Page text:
In the previous column I covered F.B. Mondial’s rare 1951 125 Bialbero, so I thought a look at its more readily available Monoalbero (SOHC) sibling would make for an interesting comparison.
Also introduced in 1951 this bike was developed for the long distance road races that were so popular in Italy at the time. Initially they were only used by factory riders but from 1952 they were also made available to privateers. The SOHC design was thought to be more reliable than the DOHC for these events.
The bikes were usually sold without street equipment for those wanting to use them on the track but they were available with lights and street electrical system for riders to use in the Moto Giro or Milano-Taranto races and the like.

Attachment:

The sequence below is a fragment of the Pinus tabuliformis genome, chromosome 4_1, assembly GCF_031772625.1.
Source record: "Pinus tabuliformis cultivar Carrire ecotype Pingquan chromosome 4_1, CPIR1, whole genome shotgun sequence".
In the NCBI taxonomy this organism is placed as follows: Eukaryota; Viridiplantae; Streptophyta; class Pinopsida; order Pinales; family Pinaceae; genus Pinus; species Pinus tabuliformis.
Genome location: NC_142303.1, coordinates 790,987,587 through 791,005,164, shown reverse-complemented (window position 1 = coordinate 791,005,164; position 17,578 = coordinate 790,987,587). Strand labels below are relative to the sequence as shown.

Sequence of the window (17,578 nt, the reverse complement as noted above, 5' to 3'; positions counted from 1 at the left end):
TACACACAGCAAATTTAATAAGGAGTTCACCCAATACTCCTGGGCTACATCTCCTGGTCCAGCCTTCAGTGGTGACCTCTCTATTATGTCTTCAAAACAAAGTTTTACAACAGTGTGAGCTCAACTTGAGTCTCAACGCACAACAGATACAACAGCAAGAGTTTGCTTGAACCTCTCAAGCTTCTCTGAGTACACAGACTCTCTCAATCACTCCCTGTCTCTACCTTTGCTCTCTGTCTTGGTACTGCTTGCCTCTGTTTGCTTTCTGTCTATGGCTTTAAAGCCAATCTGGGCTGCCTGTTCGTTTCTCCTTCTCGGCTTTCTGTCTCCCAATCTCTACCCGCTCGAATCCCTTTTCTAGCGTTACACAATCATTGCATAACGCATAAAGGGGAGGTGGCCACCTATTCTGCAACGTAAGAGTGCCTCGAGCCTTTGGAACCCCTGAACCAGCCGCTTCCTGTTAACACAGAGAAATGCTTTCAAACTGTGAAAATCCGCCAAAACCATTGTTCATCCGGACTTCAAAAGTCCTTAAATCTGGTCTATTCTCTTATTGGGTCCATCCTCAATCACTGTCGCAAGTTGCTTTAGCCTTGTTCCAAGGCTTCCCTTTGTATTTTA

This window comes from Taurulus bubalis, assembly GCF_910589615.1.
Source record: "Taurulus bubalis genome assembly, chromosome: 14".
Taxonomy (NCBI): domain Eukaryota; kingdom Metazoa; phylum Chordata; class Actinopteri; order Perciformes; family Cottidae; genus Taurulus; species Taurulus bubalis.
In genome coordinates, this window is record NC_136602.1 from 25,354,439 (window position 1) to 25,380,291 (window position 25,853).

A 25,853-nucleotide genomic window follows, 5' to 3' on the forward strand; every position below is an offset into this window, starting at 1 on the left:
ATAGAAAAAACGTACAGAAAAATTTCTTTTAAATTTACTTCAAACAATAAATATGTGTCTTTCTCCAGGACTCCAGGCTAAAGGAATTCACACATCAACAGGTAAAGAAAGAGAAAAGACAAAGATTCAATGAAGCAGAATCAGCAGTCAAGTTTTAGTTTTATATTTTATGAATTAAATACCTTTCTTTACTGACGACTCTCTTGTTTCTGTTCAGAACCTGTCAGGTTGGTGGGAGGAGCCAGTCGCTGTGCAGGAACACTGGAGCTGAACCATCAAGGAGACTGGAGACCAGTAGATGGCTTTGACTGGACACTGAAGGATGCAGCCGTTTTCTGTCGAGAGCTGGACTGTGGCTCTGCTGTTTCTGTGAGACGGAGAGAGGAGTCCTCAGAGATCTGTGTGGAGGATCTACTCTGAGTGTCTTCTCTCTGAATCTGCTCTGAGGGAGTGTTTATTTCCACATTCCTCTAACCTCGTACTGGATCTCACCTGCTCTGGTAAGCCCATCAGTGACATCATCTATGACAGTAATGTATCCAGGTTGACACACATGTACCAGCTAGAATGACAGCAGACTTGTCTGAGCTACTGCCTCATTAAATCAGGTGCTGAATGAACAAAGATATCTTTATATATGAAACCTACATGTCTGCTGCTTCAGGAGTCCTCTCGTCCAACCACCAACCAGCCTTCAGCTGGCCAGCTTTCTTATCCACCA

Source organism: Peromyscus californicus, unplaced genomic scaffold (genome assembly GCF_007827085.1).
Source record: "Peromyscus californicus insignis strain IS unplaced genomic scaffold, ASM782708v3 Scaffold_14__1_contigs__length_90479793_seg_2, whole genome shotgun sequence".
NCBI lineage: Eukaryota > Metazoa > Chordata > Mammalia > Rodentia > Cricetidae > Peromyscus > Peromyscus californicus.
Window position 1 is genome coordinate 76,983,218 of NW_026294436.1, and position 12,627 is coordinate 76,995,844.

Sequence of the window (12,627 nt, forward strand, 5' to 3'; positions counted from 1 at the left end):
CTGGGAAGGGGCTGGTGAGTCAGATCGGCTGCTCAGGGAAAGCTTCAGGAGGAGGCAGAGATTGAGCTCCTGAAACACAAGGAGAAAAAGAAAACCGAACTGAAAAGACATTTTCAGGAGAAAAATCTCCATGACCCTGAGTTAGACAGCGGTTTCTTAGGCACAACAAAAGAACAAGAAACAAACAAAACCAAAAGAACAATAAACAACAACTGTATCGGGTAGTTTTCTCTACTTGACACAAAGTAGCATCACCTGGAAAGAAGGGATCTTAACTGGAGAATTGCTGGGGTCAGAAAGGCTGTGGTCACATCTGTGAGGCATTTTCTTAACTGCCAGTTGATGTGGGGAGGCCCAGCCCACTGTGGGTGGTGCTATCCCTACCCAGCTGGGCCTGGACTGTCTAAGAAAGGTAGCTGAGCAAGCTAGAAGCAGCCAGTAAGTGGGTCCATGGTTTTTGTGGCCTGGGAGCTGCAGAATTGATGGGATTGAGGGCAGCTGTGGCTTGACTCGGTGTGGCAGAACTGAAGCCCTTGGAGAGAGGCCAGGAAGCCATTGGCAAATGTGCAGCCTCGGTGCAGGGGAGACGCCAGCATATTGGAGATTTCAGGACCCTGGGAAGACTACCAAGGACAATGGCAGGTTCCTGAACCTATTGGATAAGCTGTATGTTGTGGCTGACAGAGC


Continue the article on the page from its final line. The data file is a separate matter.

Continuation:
The Monoalbero used a vertical stack of gears, on the right hand side of the motor, to drive the camshaft. Removable covers enclosed the valve springs. A wet sump crankcase was used in contrast to the Bialbero’s dry sump design.
The bike seen here is either a ’51 or ’52 model and appears to be a factory machine. It is in original and unrestored condition and the front guard decal was most likely applied in late 1954.
Again thanks to the bike’s owner, John Goldman, for the majority of the information used to put this column together.
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